Most Americans are under orders to stay at home. Though they are allowed to go out just to exercise, gyms and other facilities where people can work out are closed. That should not discourage people who want to stay or get in shape because, as research has found, walking is often just as beneficial a workout.
It’s easy to forget that walking is actually an aerobic activity. After all, about 7 billion people do it every day. It’s low-impact, simple, natural, accessible, and has many health benefits.
A study from the University of Utah showed that the body may actually be made to walk. Walking is physically easier on the body, but the body still requires to take in more oxygen than in sedentary mode, providing the same benefits as running.
Not even a third of American adults exercise on a regular basis, according to the Centers for Disease Control and Prevention. Just about 23% meet the federal guidelines for aerobic activity and strength training. But people in some places are less active than others — these are the 50 laziest cities in America.
The rule of thumb is to get at least 150 minutes of moderate-intensity aerobic exercise a week, according to the 2018 Physical Activity Guidelines for Americans. Breaking the numbers down, that’s 30 minutes five days a week. This sounds like a small price to pay if you want to significantly improve both your physical and mental health.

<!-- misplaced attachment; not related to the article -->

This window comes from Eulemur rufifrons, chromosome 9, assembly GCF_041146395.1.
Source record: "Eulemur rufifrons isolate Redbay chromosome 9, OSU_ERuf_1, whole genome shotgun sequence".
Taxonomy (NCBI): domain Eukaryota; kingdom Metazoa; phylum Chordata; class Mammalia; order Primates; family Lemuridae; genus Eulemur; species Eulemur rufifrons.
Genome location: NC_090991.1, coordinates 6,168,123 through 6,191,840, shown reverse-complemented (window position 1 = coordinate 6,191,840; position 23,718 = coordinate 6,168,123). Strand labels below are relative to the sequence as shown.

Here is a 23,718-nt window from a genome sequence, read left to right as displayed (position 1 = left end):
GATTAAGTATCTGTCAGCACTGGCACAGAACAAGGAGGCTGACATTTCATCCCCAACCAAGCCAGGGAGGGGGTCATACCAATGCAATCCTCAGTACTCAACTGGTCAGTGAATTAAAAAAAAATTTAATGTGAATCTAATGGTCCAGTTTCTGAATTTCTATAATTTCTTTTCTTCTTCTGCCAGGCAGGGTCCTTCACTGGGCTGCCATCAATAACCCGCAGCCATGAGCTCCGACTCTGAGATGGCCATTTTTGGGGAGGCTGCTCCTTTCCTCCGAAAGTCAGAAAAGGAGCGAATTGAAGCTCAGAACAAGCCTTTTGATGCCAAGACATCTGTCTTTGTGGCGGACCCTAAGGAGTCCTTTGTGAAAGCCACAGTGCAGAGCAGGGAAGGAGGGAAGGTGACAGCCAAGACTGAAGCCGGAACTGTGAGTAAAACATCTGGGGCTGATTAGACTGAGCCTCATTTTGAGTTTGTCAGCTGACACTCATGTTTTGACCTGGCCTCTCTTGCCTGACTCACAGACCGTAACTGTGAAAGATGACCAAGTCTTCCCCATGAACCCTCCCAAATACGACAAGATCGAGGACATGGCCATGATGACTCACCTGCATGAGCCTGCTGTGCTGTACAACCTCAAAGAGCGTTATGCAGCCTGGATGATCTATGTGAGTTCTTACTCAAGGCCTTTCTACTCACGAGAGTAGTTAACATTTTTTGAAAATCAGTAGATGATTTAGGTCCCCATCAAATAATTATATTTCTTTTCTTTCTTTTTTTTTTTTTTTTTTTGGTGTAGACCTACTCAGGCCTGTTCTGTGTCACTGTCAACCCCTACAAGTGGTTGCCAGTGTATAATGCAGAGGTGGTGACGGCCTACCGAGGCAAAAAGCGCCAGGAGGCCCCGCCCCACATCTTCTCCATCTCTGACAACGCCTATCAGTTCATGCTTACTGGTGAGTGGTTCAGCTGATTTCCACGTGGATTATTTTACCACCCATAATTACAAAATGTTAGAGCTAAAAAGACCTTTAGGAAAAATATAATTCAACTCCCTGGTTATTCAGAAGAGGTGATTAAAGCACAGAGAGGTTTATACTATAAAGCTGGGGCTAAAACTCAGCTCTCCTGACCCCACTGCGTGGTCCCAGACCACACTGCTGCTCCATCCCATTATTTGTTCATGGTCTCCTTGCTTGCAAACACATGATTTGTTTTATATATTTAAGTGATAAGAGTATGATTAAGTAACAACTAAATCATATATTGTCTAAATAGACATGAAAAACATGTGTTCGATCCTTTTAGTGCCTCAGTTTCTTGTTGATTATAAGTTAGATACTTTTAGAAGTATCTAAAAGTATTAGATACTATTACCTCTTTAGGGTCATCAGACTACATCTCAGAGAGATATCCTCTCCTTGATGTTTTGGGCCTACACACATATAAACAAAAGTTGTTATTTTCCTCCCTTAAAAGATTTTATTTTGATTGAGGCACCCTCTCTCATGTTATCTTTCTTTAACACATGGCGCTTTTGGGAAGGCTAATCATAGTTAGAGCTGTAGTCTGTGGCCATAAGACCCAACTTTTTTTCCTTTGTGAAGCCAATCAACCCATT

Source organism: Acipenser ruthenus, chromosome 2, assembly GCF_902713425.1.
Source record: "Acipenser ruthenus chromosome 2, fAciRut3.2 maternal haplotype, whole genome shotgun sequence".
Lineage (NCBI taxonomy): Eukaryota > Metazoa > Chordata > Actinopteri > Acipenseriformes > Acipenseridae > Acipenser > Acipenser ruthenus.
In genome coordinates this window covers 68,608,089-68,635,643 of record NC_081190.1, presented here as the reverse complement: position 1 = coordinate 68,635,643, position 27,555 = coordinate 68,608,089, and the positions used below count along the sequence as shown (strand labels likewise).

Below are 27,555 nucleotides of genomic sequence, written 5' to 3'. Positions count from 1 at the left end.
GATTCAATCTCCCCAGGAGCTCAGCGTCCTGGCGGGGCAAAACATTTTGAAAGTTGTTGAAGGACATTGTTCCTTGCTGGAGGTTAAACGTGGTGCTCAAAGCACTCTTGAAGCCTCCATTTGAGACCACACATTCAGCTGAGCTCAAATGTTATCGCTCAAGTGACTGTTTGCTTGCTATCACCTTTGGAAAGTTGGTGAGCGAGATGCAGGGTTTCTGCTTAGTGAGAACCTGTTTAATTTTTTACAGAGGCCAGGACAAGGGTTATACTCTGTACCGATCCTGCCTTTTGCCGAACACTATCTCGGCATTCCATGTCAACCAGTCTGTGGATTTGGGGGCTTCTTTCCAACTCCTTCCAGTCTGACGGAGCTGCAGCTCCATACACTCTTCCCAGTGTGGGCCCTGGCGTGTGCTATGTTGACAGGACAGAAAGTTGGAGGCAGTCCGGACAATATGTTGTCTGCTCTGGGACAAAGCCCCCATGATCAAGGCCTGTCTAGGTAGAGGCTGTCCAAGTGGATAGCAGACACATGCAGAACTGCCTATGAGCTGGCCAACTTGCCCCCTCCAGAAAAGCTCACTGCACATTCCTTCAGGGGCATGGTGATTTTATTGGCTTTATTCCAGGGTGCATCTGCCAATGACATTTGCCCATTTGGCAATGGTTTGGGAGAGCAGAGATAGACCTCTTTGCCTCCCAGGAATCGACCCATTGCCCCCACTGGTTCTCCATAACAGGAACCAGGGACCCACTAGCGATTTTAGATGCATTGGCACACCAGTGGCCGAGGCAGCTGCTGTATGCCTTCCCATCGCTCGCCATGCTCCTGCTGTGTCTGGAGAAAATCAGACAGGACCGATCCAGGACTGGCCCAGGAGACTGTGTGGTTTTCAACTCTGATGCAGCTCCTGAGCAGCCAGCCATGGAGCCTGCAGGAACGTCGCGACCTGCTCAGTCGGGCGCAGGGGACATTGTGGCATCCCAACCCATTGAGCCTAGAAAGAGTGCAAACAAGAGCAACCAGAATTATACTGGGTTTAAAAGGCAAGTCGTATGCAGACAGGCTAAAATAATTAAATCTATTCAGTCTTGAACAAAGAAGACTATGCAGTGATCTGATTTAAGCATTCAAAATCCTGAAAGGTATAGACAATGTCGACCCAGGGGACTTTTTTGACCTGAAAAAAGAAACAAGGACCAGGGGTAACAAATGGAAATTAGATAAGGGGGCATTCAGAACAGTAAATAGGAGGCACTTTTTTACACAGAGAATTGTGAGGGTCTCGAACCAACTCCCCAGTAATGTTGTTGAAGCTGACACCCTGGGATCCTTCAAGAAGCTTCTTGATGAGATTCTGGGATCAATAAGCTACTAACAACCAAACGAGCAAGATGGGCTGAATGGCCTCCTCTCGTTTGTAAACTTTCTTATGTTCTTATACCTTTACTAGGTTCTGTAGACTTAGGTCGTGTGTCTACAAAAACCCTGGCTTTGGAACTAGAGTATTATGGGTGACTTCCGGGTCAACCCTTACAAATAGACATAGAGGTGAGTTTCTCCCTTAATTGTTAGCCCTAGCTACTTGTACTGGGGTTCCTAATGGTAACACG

Start in mountain pose, back to back, a few inches away from your partner. Inhale together raising your arms up to the sky, then on your exhale hinge at the hips and fold forward, lifting your sitting bones upward and resting your chest on your thighs. You can hold hands or elbows with your partner and definitely exchange upside down smiles. Stay here for a few breaths and come out of the pose with the same hinge at the hips, core engaged and a flat back.
2. Seated Twist (Ardha Matsyendrasana)
Begin in a cross-legged position seated with your backs resting against each other. On your inhale, reach your arms overhead, and exhale to twist to the right. While twisting you`ll bring your right hand to the inside of your partner’s left knee and your left hand to the outside of your right knee. Your partner will be mirroring you. You can stay in the twist for 5-7 breaths. Don`t forget to twist to both sides.
3.Seated Forward and Backbends (Paschimottanasana)
Begin in a cross-legged position seated with your backs resting against each other. One of you will fold forward and the other one will lay down comfortably on the back of the one who is folding forward. So take a big inhale, raise your arms up overhead, and on your exhale slowly fold forward, keeping your legs crossed. When you are ready to go deeper into the pose you can let your partner go ahead and lay down on your back. Your partner will stay cross-legged as well and just comfortably lay down on your back, letting her arms drop out to the side, beautifully opening her chest. Stay here for a few breaths then swap – now your partner will be folding forward and you’ll be bending backward.
4.L-Shaped Handstand (Adho Mukha Vrksasana)